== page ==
Weed of the Month: Queen Anne’s Lace
A favorite in wildflower bouquets, Queen Anne’s lace (Daucus carota) comes into bloom in the heat of late summer. You’ll see its delicate white flowers atop three-foot stems on roadsides and in empty lots, rising above the trash and tangle of other weedy plants around it. This drought-tolerant member of the parsley family hails from Afghanistan and the surrounding region but has naturalized across Europe and the Americas. It has become ubiquitous here, not just as a weed but also as a garden flower. It can tolerate the infertile soil of cities but proliferates in rural areas, including agricultural fields, to the dismay of many farmers.
A Manhattan florist might charge you $3 for a bundle of the open blooms, but I almost prefer the pollinated flowers, which are furled upward into a bird’s nest–like shape to protect the maturing seeds. Come wintertime you might find a ladybug or other insect hibernating within the dried flower’s cozy confines.
Queen Anne’s lace is related to dill and cilantro and is often referred to as wild carrot. Like the garden carrot (Daucus carota subsp. sativus), it is a biennial plant—completing its life cycle in two years. During the first year, the plant remains vegetative, producing a lacy rosette of rich green leaves and a cream-colored taproot that smells just like a carrot. In its first year, the taproot is much tougher and less sweet than a cultivated carrot, but it is prized for its medicinal properties. Along with almost every other part of the plant, it has been boiled, soaked, dried, and grated over the centuries to treat everything from flatulence to skin ailments to kidney disorders to digestive problems. But beware: The plant closely resembles poison hemlock, another parsley family member. Hemlock can be distinguished from Queen Anne’s lace by the red specks on its stem.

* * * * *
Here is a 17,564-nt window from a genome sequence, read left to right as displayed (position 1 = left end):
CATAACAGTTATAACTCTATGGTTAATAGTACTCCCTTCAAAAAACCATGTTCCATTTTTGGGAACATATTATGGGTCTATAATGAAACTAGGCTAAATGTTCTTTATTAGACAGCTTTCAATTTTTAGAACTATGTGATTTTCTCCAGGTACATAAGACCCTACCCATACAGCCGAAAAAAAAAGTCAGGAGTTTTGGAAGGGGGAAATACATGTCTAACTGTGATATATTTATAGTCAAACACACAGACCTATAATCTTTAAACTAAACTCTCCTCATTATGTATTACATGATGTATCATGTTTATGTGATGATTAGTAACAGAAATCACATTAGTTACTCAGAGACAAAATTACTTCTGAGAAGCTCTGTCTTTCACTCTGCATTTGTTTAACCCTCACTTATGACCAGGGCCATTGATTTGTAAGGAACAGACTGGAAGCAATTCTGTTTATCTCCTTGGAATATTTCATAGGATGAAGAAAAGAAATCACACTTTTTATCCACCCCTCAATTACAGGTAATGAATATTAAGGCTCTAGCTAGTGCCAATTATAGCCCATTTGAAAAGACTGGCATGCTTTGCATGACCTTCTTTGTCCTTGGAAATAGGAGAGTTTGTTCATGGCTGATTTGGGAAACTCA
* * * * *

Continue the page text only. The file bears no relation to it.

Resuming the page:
In the second year of its life cycle, Queen Anne’s lace produces the flowers that inspired its common name. Look closely at the flat, disc-shaped flower clusters—called umbels—and you might notice a red or purple floret in the middle. It is said to resemble a drop of blood that, as legend has it, spilled when Queen Anne of Great Britain pricked her finger while tatting lace. Botanically speaking, this tiny speck of color amid a swirl of white is a bit of a mystery. Do these tiny red flowers serve as a pollen guide to attract bees and other pollinators? Or are they a functionless genetic remnant, as Darwin hypothesized? We may never know, but we’ll enjoy this delightful late-summer gift all the same.
The Weed of the Month series explores the ecology and history of the common wild plants that most gardeners consider weeds.